“Nobody comes to Aurora for fun”: The city lacks an entertainment anchor and there is no consensus on reaching one
AURORA | A group of members of Aurora City Council last week rejected a citizen-tabled proposal urging the city to opt out of a regional cultural district and venture into its own entertainment jurisdiction.
Jeff Brown, a resident of Aurora, briefed the city’s federal, state, and interstate Relations Committee on April 14, asking members to propose to the full council to move the city out of the 30-year-old district for scientific and cultural institutions cut out and set up an identical tax district at the city level.
Brown said the idea would strengthen the city’s coffers, keep the city’s revenue within community boundaries, and pave the way for the construction of a performing arts complex in Aurora, possibly similar to the facilities at Lone Tree and Parker.
“Nobody comes to Aurora for fun, and we leave Aurora too often to see a show in Denver, Parker, Lone Tree, Centennial and whatever,” he told councilors. “… I also suggest that Aurora turn 180 degrees into the performing arts and entertainment to revitalize the city’s dining and retail sectors.”
Brown advocates sending a poll to local voters in November urging residents to de-register from the SCFD with seven counties and set up a special tax district at the local level.
He has claimed the city can unilaterally exit the district on a county-related poll, despite SCFD officials countering the need for state lawmakers to pass a measure to remove Aurora from the current district before referring a poll.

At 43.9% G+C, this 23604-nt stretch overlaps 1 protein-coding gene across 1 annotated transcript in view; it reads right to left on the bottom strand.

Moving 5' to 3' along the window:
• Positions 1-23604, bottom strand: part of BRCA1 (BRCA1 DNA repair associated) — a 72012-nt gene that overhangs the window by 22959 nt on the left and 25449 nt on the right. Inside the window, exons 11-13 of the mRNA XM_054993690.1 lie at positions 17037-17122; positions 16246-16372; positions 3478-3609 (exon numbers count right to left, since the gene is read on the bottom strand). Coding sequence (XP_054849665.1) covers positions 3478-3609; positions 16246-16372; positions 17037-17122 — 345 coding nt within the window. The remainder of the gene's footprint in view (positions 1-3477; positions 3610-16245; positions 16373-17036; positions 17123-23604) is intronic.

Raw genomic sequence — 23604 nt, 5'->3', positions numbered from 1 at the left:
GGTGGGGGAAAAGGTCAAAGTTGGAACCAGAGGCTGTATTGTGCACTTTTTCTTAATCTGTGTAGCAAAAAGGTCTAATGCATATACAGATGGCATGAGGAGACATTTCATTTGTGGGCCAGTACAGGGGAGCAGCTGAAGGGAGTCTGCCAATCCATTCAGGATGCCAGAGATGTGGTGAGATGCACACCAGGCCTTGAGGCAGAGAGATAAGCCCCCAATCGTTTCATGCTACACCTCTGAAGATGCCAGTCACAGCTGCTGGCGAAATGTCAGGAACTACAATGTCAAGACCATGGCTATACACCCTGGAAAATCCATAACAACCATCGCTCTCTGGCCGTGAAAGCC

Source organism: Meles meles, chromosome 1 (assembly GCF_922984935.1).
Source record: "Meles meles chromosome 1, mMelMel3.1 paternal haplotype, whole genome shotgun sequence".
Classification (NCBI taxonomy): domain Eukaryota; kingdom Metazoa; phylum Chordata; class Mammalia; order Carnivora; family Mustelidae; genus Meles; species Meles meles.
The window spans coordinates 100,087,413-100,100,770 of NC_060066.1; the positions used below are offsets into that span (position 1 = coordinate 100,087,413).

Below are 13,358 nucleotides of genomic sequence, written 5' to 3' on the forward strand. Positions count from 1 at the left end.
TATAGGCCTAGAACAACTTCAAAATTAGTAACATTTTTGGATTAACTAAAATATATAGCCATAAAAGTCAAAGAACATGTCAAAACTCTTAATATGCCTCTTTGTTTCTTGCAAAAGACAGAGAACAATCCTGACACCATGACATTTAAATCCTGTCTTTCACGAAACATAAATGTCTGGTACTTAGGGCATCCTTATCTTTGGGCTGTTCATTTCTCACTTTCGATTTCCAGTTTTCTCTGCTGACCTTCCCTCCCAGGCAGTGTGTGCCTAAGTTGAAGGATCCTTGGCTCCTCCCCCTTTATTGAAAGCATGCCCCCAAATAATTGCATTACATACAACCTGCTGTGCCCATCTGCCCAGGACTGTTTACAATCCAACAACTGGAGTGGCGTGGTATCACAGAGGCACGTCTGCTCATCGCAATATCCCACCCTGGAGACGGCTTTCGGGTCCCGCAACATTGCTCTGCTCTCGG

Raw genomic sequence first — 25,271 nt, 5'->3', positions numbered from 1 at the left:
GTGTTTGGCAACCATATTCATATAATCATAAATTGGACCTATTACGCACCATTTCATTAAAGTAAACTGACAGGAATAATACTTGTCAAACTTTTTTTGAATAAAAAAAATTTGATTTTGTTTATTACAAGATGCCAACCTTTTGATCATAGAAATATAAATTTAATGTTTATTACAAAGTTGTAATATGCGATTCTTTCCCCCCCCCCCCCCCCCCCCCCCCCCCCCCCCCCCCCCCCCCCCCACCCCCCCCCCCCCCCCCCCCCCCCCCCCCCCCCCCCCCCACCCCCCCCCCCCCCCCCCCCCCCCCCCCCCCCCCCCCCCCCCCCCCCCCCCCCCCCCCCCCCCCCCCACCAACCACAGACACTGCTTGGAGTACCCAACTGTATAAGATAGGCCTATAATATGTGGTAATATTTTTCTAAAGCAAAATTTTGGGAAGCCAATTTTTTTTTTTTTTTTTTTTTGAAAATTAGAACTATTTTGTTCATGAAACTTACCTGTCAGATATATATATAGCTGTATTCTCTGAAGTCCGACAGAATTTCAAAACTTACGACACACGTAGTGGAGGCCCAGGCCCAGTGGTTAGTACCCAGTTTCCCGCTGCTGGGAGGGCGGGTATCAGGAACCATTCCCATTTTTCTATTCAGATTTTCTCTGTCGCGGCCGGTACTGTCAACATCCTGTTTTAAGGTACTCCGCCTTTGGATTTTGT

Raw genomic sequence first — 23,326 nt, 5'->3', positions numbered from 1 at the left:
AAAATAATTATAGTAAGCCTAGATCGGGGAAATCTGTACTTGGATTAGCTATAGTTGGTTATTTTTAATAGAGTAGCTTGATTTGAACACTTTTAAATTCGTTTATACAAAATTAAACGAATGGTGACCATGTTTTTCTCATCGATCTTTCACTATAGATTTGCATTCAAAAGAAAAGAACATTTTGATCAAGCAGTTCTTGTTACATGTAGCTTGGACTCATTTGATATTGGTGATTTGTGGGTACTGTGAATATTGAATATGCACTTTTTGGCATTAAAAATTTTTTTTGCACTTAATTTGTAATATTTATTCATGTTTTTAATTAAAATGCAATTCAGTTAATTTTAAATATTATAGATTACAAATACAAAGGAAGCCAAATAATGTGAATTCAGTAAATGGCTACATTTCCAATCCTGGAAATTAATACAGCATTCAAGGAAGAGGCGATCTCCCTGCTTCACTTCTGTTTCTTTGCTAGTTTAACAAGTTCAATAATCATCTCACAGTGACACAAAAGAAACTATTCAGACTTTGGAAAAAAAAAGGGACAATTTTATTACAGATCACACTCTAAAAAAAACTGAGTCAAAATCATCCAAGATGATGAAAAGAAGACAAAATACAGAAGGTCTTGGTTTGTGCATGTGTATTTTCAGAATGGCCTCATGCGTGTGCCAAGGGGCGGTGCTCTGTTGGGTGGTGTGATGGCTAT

The trio of councilors on the city government committee, Angela Lawson, Nicole Johnston and Curtis Gardner, said it would be premature to refer an election measure to voters this fall. Instead, they suggested doing a market study to assess the feasibility of creating a new district or building a new arts center.
“We need to make sure we have data to back up what we bring to voters,” said Gardner.
City officials suggested funding the market study in the upcoming budget negotiations. If a study were funded, officials would likely also assemble a citizen task force, which city officials said could lead to an election issue that will be put to voters in 2022.
The whisper of the construction of a performing arts complex in Aurora has permeated the city for decades, though no proposals have materialized. Former Mayor Steve Hogan alluded to a public-private partnership Aurora could bring to such a facility in 2017, though talks eventually stalled. Hogan died after being diagnosed with cancer in 2018.
Aurora voters twice rejected the election to fund a performing arts structure in Aurora, once in 1979 and again in 2002.
Alice Lee Main, former director of the city’s cultural services department, told Sentinel in 2016 that the 2002 project was to be combined with a branch of the Aurora Public Library and that the 1979 issue called for a tripartite establishment, a theater, one To house a museum and a library – all of this would have been connected by a central atrium with communal gallery spaces.